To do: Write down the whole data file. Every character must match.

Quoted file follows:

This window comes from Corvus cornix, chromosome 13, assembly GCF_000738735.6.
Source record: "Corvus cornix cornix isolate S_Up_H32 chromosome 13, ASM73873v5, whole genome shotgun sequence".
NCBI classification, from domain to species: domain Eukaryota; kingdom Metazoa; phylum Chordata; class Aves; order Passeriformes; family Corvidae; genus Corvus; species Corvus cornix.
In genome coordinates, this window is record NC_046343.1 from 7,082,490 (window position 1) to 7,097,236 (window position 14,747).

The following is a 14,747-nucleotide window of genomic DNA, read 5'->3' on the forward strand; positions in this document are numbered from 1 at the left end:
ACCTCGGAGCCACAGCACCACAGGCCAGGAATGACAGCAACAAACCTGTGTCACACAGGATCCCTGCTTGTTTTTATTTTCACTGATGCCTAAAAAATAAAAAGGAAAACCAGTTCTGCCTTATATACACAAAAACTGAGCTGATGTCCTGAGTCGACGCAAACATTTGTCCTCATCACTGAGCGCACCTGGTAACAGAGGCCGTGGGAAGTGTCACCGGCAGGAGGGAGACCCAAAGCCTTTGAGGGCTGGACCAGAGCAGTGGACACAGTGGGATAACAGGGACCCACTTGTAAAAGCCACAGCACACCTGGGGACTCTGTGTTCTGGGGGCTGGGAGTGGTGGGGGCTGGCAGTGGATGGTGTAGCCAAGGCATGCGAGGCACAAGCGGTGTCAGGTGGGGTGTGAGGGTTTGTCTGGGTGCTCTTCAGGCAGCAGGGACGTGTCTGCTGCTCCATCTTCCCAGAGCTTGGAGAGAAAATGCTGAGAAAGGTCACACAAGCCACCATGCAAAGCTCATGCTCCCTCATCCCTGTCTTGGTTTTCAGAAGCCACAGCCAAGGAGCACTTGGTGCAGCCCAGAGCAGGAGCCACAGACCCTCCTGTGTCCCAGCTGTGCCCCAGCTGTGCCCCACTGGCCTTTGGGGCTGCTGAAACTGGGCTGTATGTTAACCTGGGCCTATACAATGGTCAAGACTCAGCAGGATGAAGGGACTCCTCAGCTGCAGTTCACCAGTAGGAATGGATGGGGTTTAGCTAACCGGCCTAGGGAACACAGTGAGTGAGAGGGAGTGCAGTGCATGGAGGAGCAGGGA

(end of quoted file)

This window comes from Corvus cornix, chromosome 13, assembly GCF_000738735.6.
Source record: "Corvus cornix cornix isolate S_Up_H32 chromosome 13, ASM73873v5, whole genome shotgun sequence".
NCBI classification, from domain to species: domain Eukaryota; kingdom Metazoa; phylum Chordata; class Aves; order Passeriformes; family Corvidae; genus Corvus; species Corvus cornix.
In genome coordinates, this window is record NC_046343.1 from 7,082,490 (window position 1) to 7,097,236 (window position 14,747).

The following is a 14,747-nucleotide window of genomic DNA, read 5'->3' on the forward strand; positions in this document are numbered from 1 at the left end:
ACCTCGGAGCCACAGCACCACAGGCCAGGAATGACAGCAACAAACCTGTGTCACACAGGATCCCTGCTTGTTTTTATTTTCACTGATGCCTAAAAAATAAAAAGGAAAACCAGTTCTGCCTTATATACACAAAAACTGAGCTGATGTCCTGAGTCGACGCAAACATTTGTCCTCATCACTGAGCGCACCTGGTAACAGAGGCCGTGGGAAGTGTCACCGGCAGGAGGGAGACCCAAAGCCTTTGAGGGCTGGACCAGAGCAGTGGACACAGTGGGATAACAGGGACCCACTTGTAAAAGCCACAGCACACCTGGGGACTCTGTGTTCTGGGGGCTGGGAGTGGTGGGGGCTGGCAGTGGATGGTGTAGCCAAGGCATGCGAGGCACAAGCGGTGTCAGGTGGGGTGTGAGGGTTTGTCTGGGTGCTCTTCAGGCAGCAGGGACGTGTCTGCTGCTCCATCTTCCCAGAGCTTGGAGAGAAAATGCTGAGAAAGGTCACACAAGCCACCATGCAAAGCTCATGCTCCCTCATCCCTGTCTTGGTTTTCAGAAGCCACAGCCAAGGAGCACTTGGTGCAGCCCAGAGCAGGAGCCACAGACCCTCCTGTGTCCCAGCTGTGCCCCAGCTGTGCCCCACTGGCCTTTGGGGCTGCTGAAACTGGGCTGTATGTTAACCTGGGCCTATACAATGGTCAAGACTCAGCAGGATGAAGGGACTCCTCAGCTGCAGTTCACCAGTAGGAATGGATGGGGTTTAGCTAACCGGCCTAGGGAACACAGTGAGTGAGAGGGAGTGCAGTGCATGGAGGAGCAGGGA